March 29, 1999
Cuban fans delight in national team's strong showing

                  HAVANA (AP) -- Baseball fans here were delighted with Cuba's exhibition
                  game against the Baltimore Orioles, saying that even though their beloved
                  team lost, it proved it could play with major leaguers.

                  They hope for more such games, and ultimately a warming of relations
                  between Washington and Havana.

                  "It was a great show," said Raul Garcia, 40, a mechanic. "Let the other teams
                  come. Let the Yankees come!"

                  Many in this country of 11 million people followed Sunday's game on TV or

                  "Excellent Game, Victory for Baseball," the Communist Party workers'
                  newspaper, Trabajadores, trumpeted.

                  The goodwill game between the Orioles and selected Cuban players proved
                  "that it is possible to have exchanges to develop a relationship between the
                  two countries," said Ricardo Alarcon, president of Parliament.

                  "I don't know how many baseball games we will have to carry out until we
                  arrive at that point. But if it takes many games, I hope we will win more
                  games than we lose."

                  More than anything, the game proved to Cubans that their players can
                  compete against the highly paid professionals in the majors. For the past 40
                  years, the Cubans always said their players were just as good, but often they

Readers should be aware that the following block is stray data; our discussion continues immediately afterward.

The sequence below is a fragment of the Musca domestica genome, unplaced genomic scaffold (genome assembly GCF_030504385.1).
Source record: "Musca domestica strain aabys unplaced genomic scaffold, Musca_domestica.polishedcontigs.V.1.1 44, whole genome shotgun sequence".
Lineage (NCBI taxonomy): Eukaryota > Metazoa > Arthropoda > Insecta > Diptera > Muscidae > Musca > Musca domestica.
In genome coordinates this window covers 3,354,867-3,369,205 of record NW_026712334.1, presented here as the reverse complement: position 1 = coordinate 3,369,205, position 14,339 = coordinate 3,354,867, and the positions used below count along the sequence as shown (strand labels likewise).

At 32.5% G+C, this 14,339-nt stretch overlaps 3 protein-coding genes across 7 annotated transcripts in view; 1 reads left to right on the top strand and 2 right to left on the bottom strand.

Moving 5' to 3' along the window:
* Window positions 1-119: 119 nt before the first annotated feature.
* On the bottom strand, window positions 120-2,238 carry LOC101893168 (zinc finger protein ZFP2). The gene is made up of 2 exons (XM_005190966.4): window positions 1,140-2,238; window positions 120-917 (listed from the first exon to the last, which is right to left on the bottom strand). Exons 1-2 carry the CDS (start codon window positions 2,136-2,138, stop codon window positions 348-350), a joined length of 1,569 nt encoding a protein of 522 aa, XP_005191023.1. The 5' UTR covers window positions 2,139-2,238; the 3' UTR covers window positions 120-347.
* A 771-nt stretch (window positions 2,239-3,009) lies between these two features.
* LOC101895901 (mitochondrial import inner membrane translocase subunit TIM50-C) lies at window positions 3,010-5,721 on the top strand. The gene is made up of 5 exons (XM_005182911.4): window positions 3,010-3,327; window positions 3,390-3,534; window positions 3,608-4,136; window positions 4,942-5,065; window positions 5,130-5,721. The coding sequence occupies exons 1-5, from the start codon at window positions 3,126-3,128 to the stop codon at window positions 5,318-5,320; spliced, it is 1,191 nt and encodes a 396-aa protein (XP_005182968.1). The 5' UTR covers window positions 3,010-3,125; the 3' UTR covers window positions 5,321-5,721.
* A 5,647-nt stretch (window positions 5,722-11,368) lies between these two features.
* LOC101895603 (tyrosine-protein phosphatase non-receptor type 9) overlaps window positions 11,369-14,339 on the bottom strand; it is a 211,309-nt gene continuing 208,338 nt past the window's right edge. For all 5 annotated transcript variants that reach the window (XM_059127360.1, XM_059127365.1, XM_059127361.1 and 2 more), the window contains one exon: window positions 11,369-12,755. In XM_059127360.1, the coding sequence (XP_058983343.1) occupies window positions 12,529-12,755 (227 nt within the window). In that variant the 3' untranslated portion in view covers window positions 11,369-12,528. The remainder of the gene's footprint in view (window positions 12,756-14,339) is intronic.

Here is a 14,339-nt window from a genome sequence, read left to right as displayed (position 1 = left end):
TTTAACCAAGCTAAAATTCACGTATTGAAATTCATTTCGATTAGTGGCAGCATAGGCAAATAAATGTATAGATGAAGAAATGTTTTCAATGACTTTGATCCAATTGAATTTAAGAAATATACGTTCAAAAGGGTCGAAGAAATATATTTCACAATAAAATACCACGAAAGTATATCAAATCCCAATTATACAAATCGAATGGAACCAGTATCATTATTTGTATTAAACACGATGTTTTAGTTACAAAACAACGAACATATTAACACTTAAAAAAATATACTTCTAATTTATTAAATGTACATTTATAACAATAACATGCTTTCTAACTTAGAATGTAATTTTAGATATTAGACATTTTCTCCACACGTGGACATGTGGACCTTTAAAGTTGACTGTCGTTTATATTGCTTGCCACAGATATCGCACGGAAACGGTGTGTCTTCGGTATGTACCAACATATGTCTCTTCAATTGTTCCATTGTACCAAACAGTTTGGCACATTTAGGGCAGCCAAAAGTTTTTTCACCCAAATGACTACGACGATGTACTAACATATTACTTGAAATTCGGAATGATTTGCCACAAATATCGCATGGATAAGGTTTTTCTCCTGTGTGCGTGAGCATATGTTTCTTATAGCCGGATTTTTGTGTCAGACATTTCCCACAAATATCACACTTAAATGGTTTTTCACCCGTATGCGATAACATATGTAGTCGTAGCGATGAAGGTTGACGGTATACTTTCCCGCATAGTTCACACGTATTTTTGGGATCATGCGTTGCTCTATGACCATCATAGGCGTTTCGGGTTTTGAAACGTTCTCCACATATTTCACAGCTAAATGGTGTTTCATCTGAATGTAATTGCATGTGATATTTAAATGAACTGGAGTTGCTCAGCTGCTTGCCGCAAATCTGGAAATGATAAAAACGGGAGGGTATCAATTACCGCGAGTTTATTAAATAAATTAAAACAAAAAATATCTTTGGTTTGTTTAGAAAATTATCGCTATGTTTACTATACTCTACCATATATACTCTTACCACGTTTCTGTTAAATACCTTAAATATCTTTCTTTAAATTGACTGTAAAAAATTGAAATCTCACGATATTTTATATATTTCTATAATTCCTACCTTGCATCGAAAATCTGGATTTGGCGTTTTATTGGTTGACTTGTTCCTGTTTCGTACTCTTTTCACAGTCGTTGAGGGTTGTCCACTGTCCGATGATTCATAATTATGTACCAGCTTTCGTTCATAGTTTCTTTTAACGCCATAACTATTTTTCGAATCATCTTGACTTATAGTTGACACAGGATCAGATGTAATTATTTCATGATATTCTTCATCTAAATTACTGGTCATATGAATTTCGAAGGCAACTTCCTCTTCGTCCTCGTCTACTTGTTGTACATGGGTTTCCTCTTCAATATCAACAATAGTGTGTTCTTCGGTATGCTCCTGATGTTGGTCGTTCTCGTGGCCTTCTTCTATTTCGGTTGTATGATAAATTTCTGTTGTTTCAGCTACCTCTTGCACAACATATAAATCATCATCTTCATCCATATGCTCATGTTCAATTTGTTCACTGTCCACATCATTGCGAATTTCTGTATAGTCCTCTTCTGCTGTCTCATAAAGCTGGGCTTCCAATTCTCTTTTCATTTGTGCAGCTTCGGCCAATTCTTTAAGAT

really weren't sure.

                  The last time a major league team played in Cuba was in March 1959, three
                  months after the triumph of the revolution that brought Fidel Castro to power.
                  The Los Angeles Dodgers beat the Cincinnati Reds in that exhibition match.

                  Alarcon insisted that in Sunday's game, "both teams won" because they were
                  tied 2-2 at the end of the ninth inning and Cuba lost 3-2 only after the game
                  went into extra innings.

                  The Orioles, with a projected payroll in excess of $80 million payroll, barely
                  squeezed past a team of amateurs who earn an average of $10 a month. The
                  Cubans outhit the Orioles, 10-6.

                  The importance of the game to Cuba was demonstrated by the presence of
                  Castro, himself a former player. He watched the game from the first row
                  behind home plate, sitting between U.S. baseball Commissioner Bud Selig and
                  Orioles owner Peter Angelos, who broached the idea of the game three years

                  The game, said Alarcon, "reflected the possibilities that can exist between two
                  countries to have normal fruitful, peaceful interchanges, when based on mutual

                    Copyright 1999 The Associated Press.